4. Optimize cold chain logistics
To mitigate distribution risks, manufacturers and distributors must identify failure points and create redundancies at each stage. For instance, dry ice can be used in warehouses fitted with freezers to deal with power loss or machine malfunctions. So, sources of dry ice must be identified across the distribution routes to restock coolers as required.
Reporting systems can be set up to identify supply-chain disruption events whenever they occur, using the data for refining best practices and procedures to avoid more losses.
In case there is a drop in the vaccine demand to the point that they are not immediately consumed, vaccine inventories must be redistributed to locations with higher demand. Manufacturers and distributors must avoid too much stockpiling to maintain the cold chain and reduce risks to the receiving administration location. If this is not possible in some areas, long-term storage by replenishing dry ice or increasing freezer capacity can be considered.
5. Address labor shortage
Currently, many locations are relying on hospitals and primary-care sites alongside retail pharmacies for vaccine administration. However, as vaccines will be deployed to the general public, more vaccine administrators will be needed. So, deploying the vaccines to larger and streamlined sites will be more efficient. This will improve patient safety, utilization of labor, and speed of vaccination.
6. Reduce spoilage at “care-points”
Manufacturers, distributors, and companies can collaborate to create ways to identify and track instances of spoilage. They can achieve this with proper guidance, training, certification, and optimization of doses.
As vaccines will be deployed to broader populations, accelerating the first-dose allocation as scheduled will be of paramount importance.
A possible way to prevent second doses from spoiling is to ask the vaccine recipient to commit to a second dose appointment at their point of care before administering the first dose.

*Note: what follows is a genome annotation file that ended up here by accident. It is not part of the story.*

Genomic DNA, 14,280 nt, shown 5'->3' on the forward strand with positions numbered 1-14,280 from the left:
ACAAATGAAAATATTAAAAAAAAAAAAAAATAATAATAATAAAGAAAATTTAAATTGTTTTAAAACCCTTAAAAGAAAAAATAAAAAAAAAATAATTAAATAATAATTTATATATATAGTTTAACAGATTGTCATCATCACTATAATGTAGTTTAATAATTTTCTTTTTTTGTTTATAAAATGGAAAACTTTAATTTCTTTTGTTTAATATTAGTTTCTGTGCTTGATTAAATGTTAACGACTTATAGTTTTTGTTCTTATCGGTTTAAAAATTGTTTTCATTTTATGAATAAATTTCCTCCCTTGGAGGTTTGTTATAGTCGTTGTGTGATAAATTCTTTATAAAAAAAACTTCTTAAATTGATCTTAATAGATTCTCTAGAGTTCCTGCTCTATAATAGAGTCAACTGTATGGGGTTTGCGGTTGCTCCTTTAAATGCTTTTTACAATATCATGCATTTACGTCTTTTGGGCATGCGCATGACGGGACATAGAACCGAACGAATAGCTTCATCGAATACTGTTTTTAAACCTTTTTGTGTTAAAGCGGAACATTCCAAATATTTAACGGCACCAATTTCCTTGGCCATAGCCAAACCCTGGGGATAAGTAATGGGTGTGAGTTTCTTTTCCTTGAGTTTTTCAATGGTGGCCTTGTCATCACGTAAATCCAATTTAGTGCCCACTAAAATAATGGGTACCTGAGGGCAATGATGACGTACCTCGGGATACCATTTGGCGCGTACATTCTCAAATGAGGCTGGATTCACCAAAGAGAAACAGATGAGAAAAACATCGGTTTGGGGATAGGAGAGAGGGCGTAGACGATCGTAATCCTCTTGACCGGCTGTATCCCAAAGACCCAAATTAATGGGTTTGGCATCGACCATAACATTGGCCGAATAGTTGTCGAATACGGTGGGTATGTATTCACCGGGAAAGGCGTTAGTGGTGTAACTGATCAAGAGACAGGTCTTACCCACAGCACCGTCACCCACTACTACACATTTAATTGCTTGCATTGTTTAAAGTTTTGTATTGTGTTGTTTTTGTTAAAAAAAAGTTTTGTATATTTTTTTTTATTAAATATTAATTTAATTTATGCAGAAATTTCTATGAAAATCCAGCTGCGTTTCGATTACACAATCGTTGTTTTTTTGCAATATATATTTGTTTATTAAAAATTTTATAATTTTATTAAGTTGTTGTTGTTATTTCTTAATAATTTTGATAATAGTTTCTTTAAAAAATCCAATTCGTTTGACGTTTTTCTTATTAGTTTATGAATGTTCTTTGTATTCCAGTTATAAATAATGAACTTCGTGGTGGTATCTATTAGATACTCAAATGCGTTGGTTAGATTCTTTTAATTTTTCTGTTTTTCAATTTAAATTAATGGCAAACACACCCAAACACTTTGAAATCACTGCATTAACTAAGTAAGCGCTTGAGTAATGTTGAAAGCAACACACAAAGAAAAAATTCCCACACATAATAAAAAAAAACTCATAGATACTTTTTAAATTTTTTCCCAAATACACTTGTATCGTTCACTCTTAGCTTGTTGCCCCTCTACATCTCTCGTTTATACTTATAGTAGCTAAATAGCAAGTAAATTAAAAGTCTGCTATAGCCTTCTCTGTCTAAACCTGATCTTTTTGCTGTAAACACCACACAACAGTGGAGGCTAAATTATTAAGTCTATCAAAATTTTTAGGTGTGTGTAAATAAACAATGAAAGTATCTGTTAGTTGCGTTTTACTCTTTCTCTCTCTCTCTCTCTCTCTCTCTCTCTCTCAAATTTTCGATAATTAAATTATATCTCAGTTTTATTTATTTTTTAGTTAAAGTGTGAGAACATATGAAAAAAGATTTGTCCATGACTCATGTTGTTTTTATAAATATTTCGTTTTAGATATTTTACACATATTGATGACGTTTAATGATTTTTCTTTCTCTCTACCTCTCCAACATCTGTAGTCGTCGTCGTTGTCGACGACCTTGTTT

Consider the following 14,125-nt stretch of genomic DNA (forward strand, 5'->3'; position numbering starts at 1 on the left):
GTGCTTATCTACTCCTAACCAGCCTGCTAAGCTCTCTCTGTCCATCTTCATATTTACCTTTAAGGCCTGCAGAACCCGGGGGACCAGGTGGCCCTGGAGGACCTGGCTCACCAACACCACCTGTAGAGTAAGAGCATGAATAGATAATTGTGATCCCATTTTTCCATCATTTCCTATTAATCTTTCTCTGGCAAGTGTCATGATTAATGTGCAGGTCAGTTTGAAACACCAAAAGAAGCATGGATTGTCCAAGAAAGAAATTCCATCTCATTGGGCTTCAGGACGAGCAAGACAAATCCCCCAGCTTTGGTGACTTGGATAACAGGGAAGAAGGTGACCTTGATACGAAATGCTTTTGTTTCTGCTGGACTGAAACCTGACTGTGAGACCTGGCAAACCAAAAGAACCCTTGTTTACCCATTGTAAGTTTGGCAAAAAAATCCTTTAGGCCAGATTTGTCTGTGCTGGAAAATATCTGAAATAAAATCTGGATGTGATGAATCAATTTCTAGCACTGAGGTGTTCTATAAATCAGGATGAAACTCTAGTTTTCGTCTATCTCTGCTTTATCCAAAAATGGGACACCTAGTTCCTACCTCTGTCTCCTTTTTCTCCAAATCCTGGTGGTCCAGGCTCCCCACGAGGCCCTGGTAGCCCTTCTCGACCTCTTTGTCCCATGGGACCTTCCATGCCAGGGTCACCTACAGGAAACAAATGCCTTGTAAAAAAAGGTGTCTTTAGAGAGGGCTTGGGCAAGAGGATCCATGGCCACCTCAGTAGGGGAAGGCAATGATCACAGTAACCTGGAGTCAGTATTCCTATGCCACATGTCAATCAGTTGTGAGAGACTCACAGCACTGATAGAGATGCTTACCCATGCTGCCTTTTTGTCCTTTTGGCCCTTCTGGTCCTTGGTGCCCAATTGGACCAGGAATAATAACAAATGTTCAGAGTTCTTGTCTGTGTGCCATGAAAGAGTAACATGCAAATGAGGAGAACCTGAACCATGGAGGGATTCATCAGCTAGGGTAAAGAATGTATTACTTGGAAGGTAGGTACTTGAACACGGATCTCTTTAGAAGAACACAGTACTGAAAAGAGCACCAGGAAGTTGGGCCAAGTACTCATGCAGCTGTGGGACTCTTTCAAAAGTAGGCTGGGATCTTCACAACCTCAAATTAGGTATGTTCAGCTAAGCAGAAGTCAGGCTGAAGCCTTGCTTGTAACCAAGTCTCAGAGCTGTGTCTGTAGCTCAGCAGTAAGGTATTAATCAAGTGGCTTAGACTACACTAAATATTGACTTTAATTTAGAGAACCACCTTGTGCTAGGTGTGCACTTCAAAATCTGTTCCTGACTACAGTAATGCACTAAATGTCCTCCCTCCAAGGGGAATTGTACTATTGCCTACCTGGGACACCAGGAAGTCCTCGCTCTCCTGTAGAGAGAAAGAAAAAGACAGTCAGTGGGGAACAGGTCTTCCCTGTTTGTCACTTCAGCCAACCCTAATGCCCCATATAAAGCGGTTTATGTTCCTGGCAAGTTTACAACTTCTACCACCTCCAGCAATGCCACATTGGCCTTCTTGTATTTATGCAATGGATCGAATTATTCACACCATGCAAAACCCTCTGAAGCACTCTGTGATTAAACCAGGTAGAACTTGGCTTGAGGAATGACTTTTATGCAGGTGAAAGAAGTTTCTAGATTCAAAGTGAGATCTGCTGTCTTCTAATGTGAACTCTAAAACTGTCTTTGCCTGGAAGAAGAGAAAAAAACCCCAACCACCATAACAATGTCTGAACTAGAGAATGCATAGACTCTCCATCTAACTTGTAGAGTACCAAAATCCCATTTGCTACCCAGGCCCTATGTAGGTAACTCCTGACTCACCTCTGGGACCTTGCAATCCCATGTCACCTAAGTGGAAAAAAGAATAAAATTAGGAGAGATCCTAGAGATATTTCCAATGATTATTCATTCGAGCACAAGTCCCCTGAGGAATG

7. Plan to overcome IT challenges
COVID-19 stakeholders must identify IT systems and assess their ability to perform at scale. They must also agree upon standard requirements and processes to generate and share threat intelligence. Awareness of attacks on the vaccines will lower the chances of seizures in number and magnitude.
Additionally, manufacturers and distributors can commission systems to track if the vaccine recipient has demonstrated immunity. This will not only build confidence in immunity but help people have a recognizable and accepted way of certifying that they have been vaccinated. This is true, especially if it will release them from travel limits and other pandemic-related restrictions.
The organizations involved in the deployment of vaccines are not solely responsible for managing it across the common operating model. The risks can be reduced to a great extent with increased cooperation from stakeholders. So, working groups could get together to identify the risks, assess their impact, and determine if certain risks are evolving and how they can be addressed.
Building smart and custom logistics software applications can help fulfill the increasing demand for last-mile delivery. Fingent helps build healthy tech partnership ecosystems to ensure uninterrupted supply and distribution of your products and services. It is the right opportunity to look at the future of logistics and decide whether to continue on the pre-COVID trajectory or change course. To see how our custom logistics software solutions can improve your team’s productivity, get in touch with us.